SMRA protests at Atlantic Gold office opening

By Rob Wolf    

SHERBROOKE – Placards and chants greeted visitors to Atlantic Gold’s open house at their new Community Outreach Office on Main Street in Sherbrooke Thursday, April 4 — but they weren’t there in support of the company’s efforts to put at open pit gold mine on nearby Cochrane Hill.

The president of the St. Mary’s River Association, Scott Beaver, who organized the protest of about 50 local people, says the association and its supports are against the gold mine because of the impact it will have on the community and on the St. Mary’s River.

“Local residents are concerned about what this mine will do to the community in terms of the dust it will create, the pounding the already bad roads will take, what effect it will have on tourism, what it will do to property values as well as the risk that the municipality will have to bear in the case of any potential environmental catastrophes,” Beaver told The Journal during the protest. The group also has concerns about the river itself.

“There has been a lot work ongoing over the past 20 years or so,” he said, noting that this year marks the 40th anniversary of the SMRA putting volunteer time, effort and government money into restoring the St. Mary’s River. “We have spent over one million dollars in reclamation projects recently, with the hope of more enhancements to come in the very near future.”

Beaver is passionate about ongoing river restoration projects, which include stock enhancement, river access, water chemistry and habitat restoration. He adds, “It makes no sense to put a gold mine in such an environmentally sensitive habitat for the sake of a few jobs for a few people for only a few years.”

Atlantic Gold’s open house saw about 50 visitors, with many of them encouraged about the possibility of jobs for local residents. Inside the company’s new Sherbrooke office, some expressed hope that the mine would go through, citing economic benefits for the community.

Dustin O’Leary, communications manager at Atlantic Gold, said the company understands the concerns being raised and people exercising “their right to protest.” He also stated that “the company is in the midst of a full environmental assessment as well as a separate economic impact assessment process. Both reports will be released as part of a public open house consultation which will take place after the reports have been completed. The meetings are slated to take place in late spring or early summer.”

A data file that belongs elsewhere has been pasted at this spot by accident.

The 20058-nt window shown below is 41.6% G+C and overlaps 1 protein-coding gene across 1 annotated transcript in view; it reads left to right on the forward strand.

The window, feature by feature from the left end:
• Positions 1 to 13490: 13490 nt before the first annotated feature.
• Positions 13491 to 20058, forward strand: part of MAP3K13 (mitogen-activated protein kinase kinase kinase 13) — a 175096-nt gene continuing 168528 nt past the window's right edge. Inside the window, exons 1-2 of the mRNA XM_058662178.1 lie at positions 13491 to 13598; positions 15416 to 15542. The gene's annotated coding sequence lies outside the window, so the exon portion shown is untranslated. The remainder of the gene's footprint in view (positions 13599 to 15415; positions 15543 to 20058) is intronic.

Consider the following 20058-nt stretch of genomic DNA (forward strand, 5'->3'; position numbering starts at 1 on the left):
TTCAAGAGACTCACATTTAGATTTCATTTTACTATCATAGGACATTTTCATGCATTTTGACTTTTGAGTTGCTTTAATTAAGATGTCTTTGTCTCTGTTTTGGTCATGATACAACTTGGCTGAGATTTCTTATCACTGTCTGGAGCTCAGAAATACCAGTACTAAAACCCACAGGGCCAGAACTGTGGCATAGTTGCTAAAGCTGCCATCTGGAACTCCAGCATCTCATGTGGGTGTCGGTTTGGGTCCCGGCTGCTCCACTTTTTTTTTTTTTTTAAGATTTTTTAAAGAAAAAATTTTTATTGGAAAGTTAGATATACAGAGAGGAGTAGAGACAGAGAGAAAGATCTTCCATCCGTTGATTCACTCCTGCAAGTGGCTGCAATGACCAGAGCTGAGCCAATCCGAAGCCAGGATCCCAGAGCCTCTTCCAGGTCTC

Atlantic Gold opened this new office on Main Street in Sherbrooke, on the site of the old fire hall, as part of its community outreach efforts. It encourages local residents to drop in and see for themselves what the company is doing to mitigate environmental risks and learn more about the economic possibility that the mine represents.

“The hope is that people will see the scientific requirements behind the process and understand the rigorous process we are committed to,” said O’Leary.

James Millard, manager of environment and permitting at Atlantic Gold, said that there is “an extensive consultation process underway with outside environmental consultants, including Golder Associates, Stantec, GHD Environmental and Knight Piesold among others. They are looking at potential impacts on light, air quality, ground and surface water, if and how noise will be a factor as well as reclamation efforts for the site. They are all assisting us in informing the Environmental Impact Statement that we will be releasing the results of in early summer.”

As part of the public consultation process, the company plans to speak with residents in close proximity to the proposed mine site to discuss the findings of the report prior to the wider public consultation. Part of the effort to engage with residents on this project has been the formation of a community liaison committee early on in the process. “We specifically formed this group earlier on than usual to get input from the community. We have already had two meetings to date and look forward to many more in the future,” said Millard. He also noted that the SMRA has a member seat on that committee, which the association confirmed.

The Municipality of the District of St. Mary’s was represented at last week’s event by a number of councillors who spoke with representatives of Atlantic Gold as well as community members who were on hand to either support or protest the mine project. Warden Mike Mosher stated, “We have still not made up our minds whether to support the project or not, we are here to gather information before we make a decision to support or not support the project.” He also noted that the municipality has commissioned their own independent socio-economic impact study, with John Jozsa Management & Economics, to determine the potential benefits of the project for the municipality. That report is anticipated to be ready by the time the public open house takes place in early summer.

“Ultimately, the federal and provincial environment departments have the final say, but we want to be well informed and make our opinions and those of the municipality heard,” said Mosher.